By Ellen Alers, Reference Archivist, Smithsonian Institution Archives
The Smithsonian Institution Archives (SIA), along with the Natural Museum of Natural History, hosts staff from the Field Book Project (FBP) and sometimes helps provide reference for unique field book collections. Field books, however, are not the reference team's only responsibility, and their uniqueness poses special challenges for us.
The SIA is the institutional archives for the whole of the Smithsonian. It collects, preserves and makes accessible records that document the establishment and ongoing work of the institution—19 museums and galleries, nine research centers, the National Zoo, and administrative offices—you get the picture. It's the largest archives collection within the Smithsonian and, I venture to say, one of the best exposed on the web. SIA made a conscious decision to make its holding’s as accessible as possible to the widest possible audience. Virtually all unrestricted finding aids (4265) are searchable and available online. This, as you may guess, is a blessing and a curse.
The volume of requests is high (5000 remote requests last year), international in scope, and the audience diverse—kids, scholars, research scientists, genealogists, etc. So, it is not uncommon for a member of the reference staff—thankfully there are three of us—to hop from researching objects in an exhibition to locating an architectural structures report from the 1970s to investigating the donation of a leather pocketbook in the 1920s to acquiring the skeletal measurements for the elephant in the rotunda of the Museum of Natural History. This makes the team consummate generalists rather than experts in the subtle minutia—think Swiss Army rather than sushi knife.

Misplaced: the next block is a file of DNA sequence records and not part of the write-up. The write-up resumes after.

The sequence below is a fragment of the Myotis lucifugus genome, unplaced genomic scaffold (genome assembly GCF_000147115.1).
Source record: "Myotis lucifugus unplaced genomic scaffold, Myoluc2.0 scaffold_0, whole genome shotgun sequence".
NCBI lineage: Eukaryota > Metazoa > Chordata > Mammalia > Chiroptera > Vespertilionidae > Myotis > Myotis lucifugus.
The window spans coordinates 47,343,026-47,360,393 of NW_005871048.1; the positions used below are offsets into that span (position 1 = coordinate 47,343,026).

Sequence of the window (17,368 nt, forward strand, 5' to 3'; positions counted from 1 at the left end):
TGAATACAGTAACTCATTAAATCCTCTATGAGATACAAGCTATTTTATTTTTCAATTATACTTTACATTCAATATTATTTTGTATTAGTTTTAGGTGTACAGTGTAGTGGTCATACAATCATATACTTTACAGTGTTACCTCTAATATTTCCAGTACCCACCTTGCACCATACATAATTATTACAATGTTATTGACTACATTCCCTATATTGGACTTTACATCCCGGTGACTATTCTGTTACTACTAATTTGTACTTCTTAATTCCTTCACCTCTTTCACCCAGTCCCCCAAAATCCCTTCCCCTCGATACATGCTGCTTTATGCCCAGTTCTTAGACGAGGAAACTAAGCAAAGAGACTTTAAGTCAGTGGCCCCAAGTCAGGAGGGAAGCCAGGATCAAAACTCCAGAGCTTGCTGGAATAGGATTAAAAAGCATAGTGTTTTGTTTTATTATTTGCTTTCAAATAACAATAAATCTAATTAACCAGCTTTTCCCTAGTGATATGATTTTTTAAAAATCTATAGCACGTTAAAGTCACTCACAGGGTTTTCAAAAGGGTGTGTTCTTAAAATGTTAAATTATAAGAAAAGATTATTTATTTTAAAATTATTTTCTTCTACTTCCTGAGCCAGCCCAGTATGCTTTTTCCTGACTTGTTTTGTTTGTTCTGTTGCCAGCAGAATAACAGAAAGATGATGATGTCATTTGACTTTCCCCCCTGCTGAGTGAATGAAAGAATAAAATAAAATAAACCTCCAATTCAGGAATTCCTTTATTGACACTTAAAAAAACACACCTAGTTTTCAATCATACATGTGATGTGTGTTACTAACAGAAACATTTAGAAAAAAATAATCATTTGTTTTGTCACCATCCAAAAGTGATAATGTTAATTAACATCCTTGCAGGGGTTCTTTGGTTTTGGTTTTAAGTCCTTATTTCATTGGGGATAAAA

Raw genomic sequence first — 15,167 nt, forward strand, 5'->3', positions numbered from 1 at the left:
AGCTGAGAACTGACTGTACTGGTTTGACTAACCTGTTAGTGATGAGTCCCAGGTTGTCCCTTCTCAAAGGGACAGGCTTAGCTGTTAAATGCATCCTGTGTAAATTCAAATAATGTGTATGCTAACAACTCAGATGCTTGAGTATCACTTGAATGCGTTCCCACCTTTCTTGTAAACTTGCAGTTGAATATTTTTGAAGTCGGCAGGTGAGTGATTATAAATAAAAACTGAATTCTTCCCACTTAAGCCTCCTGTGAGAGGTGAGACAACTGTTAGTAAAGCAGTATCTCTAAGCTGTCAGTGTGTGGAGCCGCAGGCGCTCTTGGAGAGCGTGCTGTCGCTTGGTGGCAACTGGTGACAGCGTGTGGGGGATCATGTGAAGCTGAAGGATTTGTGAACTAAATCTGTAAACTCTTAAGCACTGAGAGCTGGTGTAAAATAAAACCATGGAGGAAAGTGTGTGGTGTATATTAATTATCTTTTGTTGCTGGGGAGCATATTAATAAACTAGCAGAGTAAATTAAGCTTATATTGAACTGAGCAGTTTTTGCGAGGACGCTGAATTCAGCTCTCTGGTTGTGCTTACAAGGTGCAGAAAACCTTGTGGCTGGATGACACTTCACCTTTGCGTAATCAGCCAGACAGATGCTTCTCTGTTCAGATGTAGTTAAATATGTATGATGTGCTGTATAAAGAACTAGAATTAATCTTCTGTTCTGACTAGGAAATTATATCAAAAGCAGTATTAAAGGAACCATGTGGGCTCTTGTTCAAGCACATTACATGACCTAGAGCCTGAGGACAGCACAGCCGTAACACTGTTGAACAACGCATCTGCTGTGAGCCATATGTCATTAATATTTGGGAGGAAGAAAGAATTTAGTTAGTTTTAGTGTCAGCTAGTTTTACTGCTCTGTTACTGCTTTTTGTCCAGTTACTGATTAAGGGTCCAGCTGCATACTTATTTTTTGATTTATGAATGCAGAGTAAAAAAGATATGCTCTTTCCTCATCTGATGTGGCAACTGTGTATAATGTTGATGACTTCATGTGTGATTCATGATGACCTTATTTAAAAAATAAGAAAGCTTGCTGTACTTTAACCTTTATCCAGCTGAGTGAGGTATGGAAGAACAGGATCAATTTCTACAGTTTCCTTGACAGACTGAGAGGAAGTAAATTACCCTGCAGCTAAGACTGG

Because SIA finding aids are well done, a good number of the questions are focused and direct with a fairly clear path to the answer. Field books, however, pose different challenges and make the FBP shine as a reference archivist's dream.
Like any reference request, understanding what a patron hopes/expects us to provide is one thing, and what we actually find is another. Sometimes this shortfall can be disappointing for the researcher. On the one hand, this stems from a researcher's unfulfilled expectation of what they think “should” be there. On the other hand, sometimes the reference staff doesn't have the time to read the notes deeply, copy hundreds of pages from delicate notebooks, or possess the expertise to spot the telltale that solves the mystery.
The FBP staff's careful cataloging, digital scanning of the notebooks and blogging make these hard-to-find treasures available to researchers anywhere in the world. They have identified materials in other parts of the institution, expanding the scope of known resources. They have established connections between collectors, identifying possible resources for filling gaps in one field book by looking at a fellow collector's field book from the same expedition. (For more on this topic check out Tammy Peters’s blog post on historical context and connections.)
The focus of the FBP staff allows them more time than the reference team to delve into the details and personalities behind the notebooks and uncover interesting tidbits—cocktail recipes, poetry and sketches (both visual and textual), brow raising stories of collectors—that really bring these records to life. Bottom line, they could dish some dirt in the 1920s.
In all, the FBP promises a virtual archive that researchers can access from their desks anywhere in the world and that makes this reference archivist very happy.